Newsflashes - February 18, 1998
Ready to buy a 56K modem? Don't open your wallet until you've seen
the new feature at 56K.COM. Tune in Friday.
3Com is now shipping V.90 modems to stores. Upgrades are not yet
available. If you registered your 3Com, U.S. Robotics, or
Megahertz 56K modem, you will be notified by 3Com when upgrades are
released. You can register and get more information at 3Com's
56K Central web page. Information for 3Com/USR server products is
The ITU has decided to use a stripped-down version of Discrete
Multitone (DMT) for G. Lite, its lower-cost, consumer-oriented DSL
News have coverage.
release from Keynote Systems - a testing house for Internet
performance data - says that DSL and cable modems won't completely
solve Internet speed issues, because the Internet itself will limit
the performance of these new technologies. The report includes
performance data and recommendations for increasing Internet speeds.
Who made this stupid modem?!
I frequently get email from readers who have no idea who
manufactured their modem. Here's one way to find out: all products
approved by the U.S. FCC (Federal Communications Commission) have an
FCC ID number printed somewhere on the device. You can search the
FCC Equipment Authorization
Database to match the FCC ID number to the product and
New ISP areas open
The High Speed Internet Service Provider list now features ISPs
offering ISDN, DSL,
and cable modem access.
These latest additions put the number of web pages at 56K.COM at more
than 500 strong. (That's 500 pages, not links.)
Sprint and Earthlink have joined forces to create a 600,000-member
ISP. There's a press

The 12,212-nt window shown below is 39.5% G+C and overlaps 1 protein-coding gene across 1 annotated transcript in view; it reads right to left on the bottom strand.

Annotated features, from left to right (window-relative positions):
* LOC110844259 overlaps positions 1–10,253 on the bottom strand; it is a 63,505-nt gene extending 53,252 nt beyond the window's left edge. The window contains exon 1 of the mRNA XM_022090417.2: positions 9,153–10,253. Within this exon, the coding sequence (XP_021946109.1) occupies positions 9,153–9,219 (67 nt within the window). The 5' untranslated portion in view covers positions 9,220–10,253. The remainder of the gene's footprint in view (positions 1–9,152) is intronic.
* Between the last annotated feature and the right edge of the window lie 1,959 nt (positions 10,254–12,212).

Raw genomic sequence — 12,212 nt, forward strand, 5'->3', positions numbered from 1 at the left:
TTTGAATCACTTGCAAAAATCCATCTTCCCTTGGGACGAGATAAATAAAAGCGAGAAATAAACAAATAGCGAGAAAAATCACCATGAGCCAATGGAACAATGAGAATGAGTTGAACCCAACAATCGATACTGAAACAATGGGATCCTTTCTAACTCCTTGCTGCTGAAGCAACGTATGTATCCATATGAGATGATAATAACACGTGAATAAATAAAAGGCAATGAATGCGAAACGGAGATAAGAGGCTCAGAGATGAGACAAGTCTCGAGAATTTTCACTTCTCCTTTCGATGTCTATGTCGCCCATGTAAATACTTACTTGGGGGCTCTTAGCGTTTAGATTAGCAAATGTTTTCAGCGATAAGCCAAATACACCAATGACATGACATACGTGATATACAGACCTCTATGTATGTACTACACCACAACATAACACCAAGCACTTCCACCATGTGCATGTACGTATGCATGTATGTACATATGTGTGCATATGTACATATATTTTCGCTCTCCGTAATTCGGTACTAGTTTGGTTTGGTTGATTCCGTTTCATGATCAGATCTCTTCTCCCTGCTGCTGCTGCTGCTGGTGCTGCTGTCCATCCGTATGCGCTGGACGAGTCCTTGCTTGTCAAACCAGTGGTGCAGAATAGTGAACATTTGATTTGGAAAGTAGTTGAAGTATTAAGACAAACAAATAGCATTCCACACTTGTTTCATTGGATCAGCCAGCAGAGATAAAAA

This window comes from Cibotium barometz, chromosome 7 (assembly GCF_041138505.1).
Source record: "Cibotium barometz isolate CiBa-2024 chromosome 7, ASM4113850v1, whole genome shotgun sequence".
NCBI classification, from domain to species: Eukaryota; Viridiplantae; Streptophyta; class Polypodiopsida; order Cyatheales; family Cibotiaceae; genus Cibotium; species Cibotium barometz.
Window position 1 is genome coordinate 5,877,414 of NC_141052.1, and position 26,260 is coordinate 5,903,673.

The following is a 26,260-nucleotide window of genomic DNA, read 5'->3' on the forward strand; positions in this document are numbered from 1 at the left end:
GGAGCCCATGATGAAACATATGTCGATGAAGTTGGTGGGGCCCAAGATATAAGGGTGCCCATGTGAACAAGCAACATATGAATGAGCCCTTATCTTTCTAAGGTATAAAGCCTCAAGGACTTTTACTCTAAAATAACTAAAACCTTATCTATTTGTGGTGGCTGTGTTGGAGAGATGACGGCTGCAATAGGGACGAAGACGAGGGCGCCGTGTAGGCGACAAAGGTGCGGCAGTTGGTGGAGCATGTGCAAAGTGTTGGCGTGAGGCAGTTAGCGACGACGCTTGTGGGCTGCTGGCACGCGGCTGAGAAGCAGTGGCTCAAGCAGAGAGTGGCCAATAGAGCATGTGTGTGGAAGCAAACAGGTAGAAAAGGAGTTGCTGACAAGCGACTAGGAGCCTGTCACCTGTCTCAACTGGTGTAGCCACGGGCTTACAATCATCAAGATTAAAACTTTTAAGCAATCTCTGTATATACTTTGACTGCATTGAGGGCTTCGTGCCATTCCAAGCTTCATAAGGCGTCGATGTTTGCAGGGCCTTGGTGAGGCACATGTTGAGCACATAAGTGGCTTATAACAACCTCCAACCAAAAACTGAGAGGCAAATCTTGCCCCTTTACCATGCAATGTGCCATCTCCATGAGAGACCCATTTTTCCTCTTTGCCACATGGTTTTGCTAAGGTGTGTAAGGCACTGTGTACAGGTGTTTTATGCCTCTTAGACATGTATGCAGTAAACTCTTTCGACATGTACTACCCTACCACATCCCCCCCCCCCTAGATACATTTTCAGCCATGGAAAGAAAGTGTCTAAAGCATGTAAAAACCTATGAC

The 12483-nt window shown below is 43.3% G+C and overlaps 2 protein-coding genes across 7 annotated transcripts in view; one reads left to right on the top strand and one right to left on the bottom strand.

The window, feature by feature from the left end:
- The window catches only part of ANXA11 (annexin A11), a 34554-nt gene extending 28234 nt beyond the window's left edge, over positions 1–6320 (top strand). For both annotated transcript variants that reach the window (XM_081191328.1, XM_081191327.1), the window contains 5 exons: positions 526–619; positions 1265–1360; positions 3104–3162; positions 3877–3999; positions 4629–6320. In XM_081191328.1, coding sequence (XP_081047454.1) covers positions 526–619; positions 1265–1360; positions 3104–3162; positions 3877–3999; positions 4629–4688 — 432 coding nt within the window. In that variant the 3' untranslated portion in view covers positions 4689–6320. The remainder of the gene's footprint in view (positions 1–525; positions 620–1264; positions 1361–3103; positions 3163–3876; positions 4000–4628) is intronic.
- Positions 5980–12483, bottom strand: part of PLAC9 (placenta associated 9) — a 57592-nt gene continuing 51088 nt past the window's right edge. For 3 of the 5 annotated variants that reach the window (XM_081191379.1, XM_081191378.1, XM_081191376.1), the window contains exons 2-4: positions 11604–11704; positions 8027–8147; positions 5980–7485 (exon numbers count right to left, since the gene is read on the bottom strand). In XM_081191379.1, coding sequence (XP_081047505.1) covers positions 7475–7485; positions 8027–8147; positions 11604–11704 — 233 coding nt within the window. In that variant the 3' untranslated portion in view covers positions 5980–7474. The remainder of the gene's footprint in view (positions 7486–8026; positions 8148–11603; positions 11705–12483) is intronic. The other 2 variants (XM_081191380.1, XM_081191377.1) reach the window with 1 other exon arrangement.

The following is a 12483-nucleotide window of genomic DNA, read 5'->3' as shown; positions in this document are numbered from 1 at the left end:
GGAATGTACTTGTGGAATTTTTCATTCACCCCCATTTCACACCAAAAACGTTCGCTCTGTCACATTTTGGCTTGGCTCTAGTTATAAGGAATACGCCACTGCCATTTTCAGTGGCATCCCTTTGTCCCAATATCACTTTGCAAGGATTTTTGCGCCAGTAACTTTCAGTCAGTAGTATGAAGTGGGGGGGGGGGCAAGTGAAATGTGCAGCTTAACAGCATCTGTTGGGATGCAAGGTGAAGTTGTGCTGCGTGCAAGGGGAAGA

release, and coverage in Media
Daily and Wired
Logic, a popular OEM modem maker, announced plans for V.90
interoperability testing with 3Com, GDC, Lucent, and Rockwell.
Shane Lord of Sirius
Technologies - the modem maker that now encompasses NetComm,
Banksia, Dataplex, Simple Computing and Avtek - wrote to say that
Sirius has announced support for V.90. Upgrades are expected in March
Shane also provides an explanation for something I noted on
Just a bit of info you may or may not know... You
mentioned in your news that two other companies have announced
that their modems will support V.90 in March, but that they can
only use one or the other (V.90 or K56flex).
The reason for this is because the original reference
design (and the single chip RCxxx56ACF/xx chipset) supplied by
Rockwell to modem manufacturers for K56flex, incorporated 1 meg
flash EEPROMs, as the chipset used was limited by the memory it
K56flex, being the highly complex code that it is, takes
almost all of the 1 meg flash EEPROM, and therefore there is no
further room for extended code expansion (such as V.90
implementation). The need for two firmware revisions loaded at
once was not foreseen in the iniital implementation of 56k. This
is why units based on this design can only have K56flex or V.90
loaded in firmware at any one time, not both.
To support both in firmware, Rockwell have released a new
reference design, and a 2 chip solution, that can reference a
larger set of memory. All future designed products from the Sirius
Technologies group of companies (NetComm/ Banksia/ Simple/ Avtek)
will incorporate this.
Logicode is out of the modem business. In a press
release dated February 6, Logicode announced that it has stopped
producing modems and is seeking a buyer for its manufacturing
equipment and other assets. Effective February 16, technical support
and warranty inquiries can be directed to 20600 Prairie Street,
Chatsworth, California 91311-6008, 818-678-1850. The company's
web site is still online for
In the yet another DSL department, Centillium
is promoting what it calls Universal DSL. Key features include low
power consumption, low cost for the consumer DSL equipment, ease of